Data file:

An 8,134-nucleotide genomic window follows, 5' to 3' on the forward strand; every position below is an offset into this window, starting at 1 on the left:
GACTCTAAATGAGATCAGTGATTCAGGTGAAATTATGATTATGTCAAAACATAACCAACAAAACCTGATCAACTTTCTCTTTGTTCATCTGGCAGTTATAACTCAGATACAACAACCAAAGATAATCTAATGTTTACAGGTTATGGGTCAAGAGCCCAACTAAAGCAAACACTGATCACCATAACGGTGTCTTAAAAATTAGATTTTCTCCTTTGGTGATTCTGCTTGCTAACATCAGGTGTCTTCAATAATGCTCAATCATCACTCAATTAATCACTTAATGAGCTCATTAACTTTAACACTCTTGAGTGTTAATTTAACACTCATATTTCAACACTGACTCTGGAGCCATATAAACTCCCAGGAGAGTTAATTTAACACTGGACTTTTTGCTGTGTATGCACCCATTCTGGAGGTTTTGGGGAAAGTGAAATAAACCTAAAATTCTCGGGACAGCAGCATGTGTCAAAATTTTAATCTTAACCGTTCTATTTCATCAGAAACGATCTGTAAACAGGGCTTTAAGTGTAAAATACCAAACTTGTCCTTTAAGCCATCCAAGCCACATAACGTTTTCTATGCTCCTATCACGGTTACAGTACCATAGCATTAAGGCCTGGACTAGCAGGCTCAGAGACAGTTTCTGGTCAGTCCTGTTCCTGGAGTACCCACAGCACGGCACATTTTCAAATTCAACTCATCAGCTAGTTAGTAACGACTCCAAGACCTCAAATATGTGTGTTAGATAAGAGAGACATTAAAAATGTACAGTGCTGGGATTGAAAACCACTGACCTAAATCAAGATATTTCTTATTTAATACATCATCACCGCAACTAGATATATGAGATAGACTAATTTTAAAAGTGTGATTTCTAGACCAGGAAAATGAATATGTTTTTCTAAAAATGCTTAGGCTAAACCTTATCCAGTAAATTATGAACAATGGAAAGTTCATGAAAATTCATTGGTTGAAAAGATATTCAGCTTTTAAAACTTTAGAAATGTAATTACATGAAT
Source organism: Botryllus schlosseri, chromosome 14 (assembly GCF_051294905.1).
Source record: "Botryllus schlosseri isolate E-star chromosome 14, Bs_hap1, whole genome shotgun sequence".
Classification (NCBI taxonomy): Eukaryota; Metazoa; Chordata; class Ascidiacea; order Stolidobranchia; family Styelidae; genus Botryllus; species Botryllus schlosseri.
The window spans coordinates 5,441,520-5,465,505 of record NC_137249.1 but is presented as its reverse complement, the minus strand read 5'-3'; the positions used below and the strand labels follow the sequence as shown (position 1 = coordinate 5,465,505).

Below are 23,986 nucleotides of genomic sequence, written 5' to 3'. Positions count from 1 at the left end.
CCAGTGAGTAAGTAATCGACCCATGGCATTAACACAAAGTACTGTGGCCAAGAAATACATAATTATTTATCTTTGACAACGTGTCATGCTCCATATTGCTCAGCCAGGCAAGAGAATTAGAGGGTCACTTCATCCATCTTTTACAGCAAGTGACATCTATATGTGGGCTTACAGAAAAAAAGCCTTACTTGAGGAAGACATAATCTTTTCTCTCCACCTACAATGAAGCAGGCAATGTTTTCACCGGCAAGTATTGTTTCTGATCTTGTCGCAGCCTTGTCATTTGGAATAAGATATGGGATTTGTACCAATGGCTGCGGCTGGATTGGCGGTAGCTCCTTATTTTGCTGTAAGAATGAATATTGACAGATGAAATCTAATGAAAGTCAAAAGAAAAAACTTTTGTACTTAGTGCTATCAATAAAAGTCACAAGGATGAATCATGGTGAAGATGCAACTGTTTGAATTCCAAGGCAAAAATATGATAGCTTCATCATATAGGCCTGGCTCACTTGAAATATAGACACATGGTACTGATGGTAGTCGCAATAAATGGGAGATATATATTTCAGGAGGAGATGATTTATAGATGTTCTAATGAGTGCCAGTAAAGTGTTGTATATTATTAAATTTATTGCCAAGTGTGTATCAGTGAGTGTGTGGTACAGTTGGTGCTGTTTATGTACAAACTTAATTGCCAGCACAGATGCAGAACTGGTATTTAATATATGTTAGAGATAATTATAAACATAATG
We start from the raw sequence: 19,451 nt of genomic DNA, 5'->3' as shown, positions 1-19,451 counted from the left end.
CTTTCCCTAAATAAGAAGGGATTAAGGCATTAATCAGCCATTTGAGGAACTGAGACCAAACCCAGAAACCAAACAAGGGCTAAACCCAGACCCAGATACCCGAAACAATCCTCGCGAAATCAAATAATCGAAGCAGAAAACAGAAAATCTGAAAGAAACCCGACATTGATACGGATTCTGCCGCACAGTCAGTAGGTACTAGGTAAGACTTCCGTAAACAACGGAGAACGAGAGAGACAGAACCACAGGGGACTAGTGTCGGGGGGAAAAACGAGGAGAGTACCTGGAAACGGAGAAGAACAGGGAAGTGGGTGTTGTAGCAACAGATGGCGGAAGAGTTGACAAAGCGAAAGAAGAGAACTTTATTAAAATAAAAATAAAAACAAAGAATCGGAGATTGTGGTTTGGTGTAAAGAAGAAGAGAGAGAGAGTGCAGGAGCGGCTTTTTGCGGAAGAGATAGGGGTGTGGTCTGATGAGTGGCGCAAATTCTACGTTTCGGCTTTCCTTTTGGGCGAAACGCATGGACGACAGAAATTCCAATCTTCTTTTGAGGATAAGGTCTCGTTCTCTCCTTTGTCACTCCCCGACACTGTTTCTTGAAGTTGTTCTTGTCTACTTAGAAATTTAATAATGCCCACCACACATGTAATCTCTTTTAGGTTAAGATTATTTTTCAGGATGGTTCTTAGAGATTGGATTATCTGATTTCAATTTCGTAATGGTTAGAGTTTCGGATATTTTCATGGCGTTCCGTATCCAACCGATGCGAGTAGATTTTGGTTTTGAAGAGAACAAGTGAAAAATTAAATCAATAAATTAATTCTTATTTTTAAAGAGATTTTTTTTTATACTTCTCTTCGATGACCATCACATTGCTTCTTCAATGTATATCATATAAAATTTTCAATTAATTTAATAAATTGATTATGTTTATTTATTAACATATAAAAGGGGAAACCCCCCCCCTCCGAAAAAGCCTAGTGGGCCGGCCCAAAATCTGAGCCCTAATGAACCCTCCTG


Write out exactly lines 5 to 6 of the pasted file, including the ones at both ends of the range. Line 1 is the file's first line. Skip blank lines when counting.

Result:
Classification (NCBI taxonomy): Eukaryota; Metazoa; Chordata; class Ascidiacea; order Stolidobranchia; family Styelidae; genus Botryllus; species Botryllus schlosseri.
The window spans coordinates 5,441,520-5,465,505 of record NC_137249.1 but is presented as its reverse complement, the minus strand read 5'-3'; the positions used below and the strand labels follow the sequence as shown (position 1 = coordinate 5,465,505).